Wednesday, February 24, 2010
Tuesday, February 23, 2010
Created by the creative English branding/advertising group, DLKW, the Code Organ "plays" websites. Here is the about from the Page.
"THE CODEORGAN ANALYSES THE *BODY* CONTENT OF ANY WEB PAGE AND TRANSLATES THAT CONTENT INTO MUSIC. THE CODEORGAN USES A COMPLEX ALGORITHM TO DEFINE THE KEY, SYNTH STYLE AND DRUM PATTERN MOST APPROPRIATE TO THE PAGE CONTENT.
FIRSTLY, THE CODEORGAN SCANS THE PAGE CONTENTS AND REMOVES ALL
CHARACTERS NOT FOUND IN THE MUSICAL SCALE (A TO G), AND THEN ANALYSES THE REMAINING CHARACTERS TO FIND THE MOST COMMONLY USED 'NOTE'. IF THIS IS AN EVEN NUMBER THE PAGE IS TRANSLATED IN TO THE MAJOR PENTATONIC SCALE OF THAT PARTICULAR NOTE, IT BECOMES MINOR IF THERE IS AN UNEVEN NUMBER.
SECONDLY, THE CODEORGAN DEFINES WHICH SYNTHESIZER TO USE. THIS IS
BASED UPON THE TOTAL NUMBER CHARACTERS USED ON THE WEBPAGE – THERE ARE CURRENTLY 10 SYNTHESIZER EFFECTS AND THE ONE CHOSEN IS PICKED BASED UPON THE PERCENTAGE OF CONTENT.
LASTLY, THE CODEORGAN SELECTS A DRUM LOOP BASED UPON THE RATIO OF CHARACTERS ON THE PAGE VERSUS THE NUMBER OF CHARACTERS THAT ARE ACTUALLY MUSICAL NOTES – THERE ARE CURRENTLY 10 DIFFERENT DRUM LOOPS TO PICK FROM.
GO AND MAKE BEAUTIFUL MUSIC TOGETHER.
THE CODEORGAN PEOPLE"
Very interesting, no? Well lets think about this a little more. If this program can take my website and turn it into music, that means that with a little more math it could take music and make it into a website. It could "deCode" music. With this we could find out which musicians really have something to say. Outside of the lyrics of their songs their music could compose other poems, or pros, or short stories.
This could be a new military code. A piece on sheet music is sent to the front lines and members of the Army Band play it to a microphone that decodes the piece to instruct combat units on objectives. Finally giving the Army Band a real use.
And what about hip/hop , as one of the most modern popular music types, it seems to lend it self well to webpage creation. With complete control of all aspects of the "beat", producers and beat makers can secretly profess their agenda behind rappers that don't seem to have anything interesting to say. We could judge albums and enjoy albums on a much more profound level. "Did you read that new beat on the 50cent album? Yeah, deep stuff. Too bad 50's lines were still weak, could have been a very complete album."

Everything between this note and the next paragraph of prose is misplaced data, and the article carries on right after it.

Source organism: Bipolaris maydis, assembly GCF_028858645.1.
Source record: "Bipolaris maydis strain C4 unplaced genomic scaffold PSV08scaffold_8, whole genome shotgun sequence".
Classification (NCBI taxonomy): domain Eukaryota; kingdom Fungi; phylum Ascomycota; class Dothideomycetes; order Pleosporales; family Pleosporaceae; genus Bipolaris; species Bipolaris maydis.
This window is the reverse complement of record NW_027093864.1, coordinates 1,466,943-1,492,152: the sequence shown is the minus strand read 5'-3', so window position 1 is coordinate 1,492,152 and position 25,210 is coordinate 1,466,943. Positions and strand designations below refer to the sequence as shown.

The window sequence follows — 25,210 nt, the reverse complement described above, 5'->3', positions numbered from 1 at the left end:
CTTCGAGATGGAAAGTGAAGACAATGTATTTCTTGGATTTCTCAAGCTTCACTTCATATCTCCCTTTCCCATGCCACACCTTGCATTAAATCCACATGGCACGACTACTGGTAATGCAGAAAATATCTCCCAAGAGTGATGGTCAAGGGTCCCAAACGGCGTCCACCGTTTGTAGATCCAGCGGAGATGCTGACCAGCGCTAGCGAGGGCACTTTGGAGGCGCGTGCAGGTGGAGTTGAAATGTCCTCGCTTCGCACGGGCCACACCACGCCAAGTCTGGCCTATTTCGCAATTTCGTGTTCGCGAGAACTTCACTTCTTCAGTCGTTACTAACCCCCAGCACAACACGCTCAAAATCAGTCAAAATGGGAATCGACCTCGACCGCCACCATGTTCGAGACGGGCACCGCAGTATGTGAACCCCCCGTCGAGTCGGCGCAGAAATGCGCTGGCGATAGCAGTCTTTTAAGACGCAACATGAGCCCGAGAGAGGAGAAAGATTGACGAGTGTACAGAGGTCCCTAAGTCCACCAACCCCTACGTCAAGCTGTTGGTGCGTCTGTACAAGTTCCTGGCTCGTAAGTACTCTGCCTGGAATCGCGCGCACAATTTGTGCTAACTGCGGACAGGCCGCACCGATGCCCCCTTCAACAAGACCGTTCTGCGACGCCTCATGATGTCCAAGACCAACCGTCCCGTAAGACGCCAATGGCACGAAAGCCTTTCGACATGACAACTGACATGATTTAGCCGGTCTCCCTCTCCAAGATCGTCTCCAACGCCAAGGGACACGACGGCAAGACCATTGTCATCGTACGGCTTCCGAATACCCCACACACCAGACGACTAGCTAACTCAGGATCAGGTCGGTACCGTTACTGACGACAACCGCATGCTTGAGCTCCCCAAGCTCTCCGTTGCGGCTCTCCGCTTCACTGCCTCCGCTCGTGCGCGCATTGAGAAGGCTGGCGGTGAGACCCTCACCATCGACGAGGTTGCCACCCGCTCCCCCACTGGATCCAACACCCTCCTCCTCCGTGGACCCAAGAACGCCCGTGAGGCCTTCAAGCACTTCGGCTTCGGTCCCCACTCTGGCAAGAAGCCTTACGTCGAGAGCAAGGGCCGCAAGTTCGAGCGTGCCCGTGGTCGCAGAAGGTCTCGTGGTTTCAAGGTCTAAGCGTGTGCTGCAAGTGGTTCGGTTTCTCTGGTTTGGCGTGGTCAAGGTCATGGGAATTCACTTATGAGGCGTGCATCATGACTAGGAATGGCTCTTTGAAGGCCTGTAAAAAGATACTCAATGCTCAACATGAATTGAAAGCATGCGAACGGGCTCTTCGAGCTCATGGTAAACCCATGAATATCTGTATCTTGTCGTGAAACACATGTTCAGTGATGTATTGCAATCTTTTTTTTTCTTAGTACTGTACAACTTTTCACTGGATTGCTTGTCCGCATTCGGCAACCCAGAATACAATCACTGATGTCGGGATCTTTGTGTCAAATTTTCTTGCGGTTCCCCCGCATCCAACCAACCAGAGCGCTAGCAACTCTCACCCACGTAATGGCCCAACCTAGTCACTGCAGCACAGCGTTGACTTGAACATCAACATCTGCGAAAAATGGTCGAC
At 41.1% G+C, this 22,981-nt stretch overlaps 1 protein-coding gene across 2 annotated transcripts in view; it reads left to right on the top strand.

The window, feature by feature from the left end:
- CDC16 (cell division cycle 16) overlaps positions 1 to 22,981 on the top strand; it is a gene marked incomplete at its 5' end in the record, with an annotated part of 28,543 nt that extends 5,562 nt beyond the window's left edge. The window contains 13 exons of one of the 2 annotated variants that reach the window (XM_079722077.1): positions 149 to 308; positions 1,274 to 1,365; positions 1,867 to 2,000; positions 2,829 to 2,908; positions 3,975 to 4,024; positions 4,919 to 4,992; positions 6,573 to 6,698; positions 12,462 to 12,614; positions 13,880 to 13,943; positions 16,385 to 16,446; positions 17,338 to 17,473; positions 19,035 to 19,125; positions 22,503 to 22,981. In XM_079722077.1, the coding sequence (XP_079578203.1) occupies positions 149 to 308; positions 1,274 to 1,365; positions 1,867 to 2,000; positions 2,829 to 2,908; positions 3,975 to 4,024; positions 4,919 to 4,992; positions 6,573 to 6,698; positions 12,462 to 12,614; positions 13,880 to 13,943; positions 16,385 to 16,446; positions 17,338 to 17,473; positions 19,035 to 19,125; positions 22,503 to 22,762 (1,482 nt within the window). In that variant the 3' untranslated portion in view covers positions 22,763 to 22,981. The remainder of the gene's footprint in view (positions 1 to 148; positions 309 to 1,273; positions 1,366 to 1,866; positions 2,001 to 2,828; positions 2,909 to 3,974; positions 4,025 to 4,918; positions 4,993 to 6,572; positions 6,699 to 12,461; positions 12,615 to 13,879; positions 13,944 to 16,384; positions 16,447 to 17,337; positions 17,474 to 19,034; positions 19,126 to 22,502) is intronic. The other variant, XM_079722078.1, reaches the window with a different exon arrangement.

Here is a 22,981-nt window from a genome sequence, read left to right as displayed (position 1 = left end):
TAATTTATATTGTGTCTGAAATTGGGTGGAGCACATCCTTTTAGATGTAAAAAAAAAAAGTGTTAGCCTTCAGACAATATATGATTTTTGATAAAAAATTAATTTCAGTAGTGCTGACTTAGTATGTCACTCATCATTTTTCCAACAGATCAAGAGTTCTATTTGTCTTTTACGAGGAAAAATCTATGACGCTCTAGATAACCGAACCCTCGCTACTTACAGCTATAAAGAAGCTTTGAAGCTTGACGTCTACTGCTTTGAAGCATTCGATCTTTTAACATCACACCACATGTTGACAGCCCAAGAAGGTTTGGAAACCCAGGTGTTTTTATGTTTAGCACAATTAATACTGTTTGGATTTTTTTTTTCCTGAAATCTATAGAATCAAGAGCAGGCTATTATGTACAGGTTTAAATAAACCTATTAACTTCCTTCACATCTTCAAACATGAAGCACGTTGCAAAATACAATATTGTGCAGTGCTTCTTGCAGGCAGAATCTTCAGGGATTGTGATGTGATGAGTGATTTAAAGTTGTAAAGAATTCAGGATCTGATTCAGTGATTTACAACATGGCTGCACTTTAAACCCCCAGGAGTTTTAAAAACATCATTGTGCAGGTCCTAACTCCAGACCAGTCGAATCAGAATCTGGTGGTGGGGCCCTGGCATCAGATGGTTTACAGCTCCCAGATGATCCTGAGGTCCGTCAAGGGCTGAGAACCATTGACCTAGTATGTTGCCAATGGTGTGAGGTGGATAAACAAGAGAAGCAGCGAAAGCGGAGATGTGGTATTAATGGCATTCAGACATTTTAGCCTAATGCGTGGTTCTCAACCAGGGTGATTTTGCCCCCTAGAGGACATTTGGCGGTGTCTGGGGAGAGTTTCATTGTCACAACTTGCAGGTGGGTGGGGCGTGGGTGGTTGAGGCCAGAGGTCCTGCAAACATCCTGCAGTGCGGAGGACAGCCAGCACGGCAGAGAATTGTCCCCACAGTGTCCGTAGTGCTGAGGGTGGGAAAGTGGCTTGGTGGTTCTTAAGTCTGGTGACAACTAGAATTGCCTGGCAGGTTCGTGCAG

And what about the rappers and musicians out that that already make thoughtful music. Have they been writing amazing pieces of literature with out us knowing? or without knowing it themselves? Is Talib Kwali half way through a new Iliad? Is Royksopp putting the final touches on a one man play that chronicles the life and times of mosquito? I am quite sure that Led Zeppelin I-IV makes a Fellini-esque screenplay that David Lynch will be directing for next years festival scene.
In any case take a listen to The Operable Window here. Then take a listen to your second favorite site by typing it in.
Another Post on parallax.
Sunday, February 21, 2010
Friday, February 19, 2010
Thursday, February 18, 2010
Nuit Blanche "explores a fleeting moment between two strangers". The rest speaks for itself. enjoy.
Wednesday, February 17, 2010
Kevin Cyr seems to have in interesting take on beauty and how it relates to some objects in the world that others would over look. Specificly the beauty of utility vehicles. Some my say that the beauty of his paintings is in the painting itself. Artisticly speaking, his skill and technique are undeniably expert. As a set, these images hold a level of quality that helps the viewer look at the image for what it is. That being, in some cases, 1980's vans.
His work is currently on show at Raandesk Gallery of Art through March 12 in NYC.
Visit Kevin Cyr's site for more.
Thursday, February 11, 2010
"Pivot is a short animationfilm produced for the KORT! 2009 project.
Pivot from Pivot on Vimeo.
Wednesday, February 10, 2010
Much of Cooper's work perfectly in line with some of my personal interests in design. Hence me blogging about him.
1. 3d Interfaces- His SPH3RE is absolutely beautiful and unique.
2. Perception of Time- "This is not a Knob" is an insightful take on how we understand the world around us. Also check out his watch designs Geocentric and Lumina.
3. Cat/Fishy interaction- Too cool, Muuto Cat Dome
Go see for yourself Geoffrey Cooper
Tuesday, February 9, 2010
Monday, February 8, 2010
His Site, his DeviantArt page, and his Blog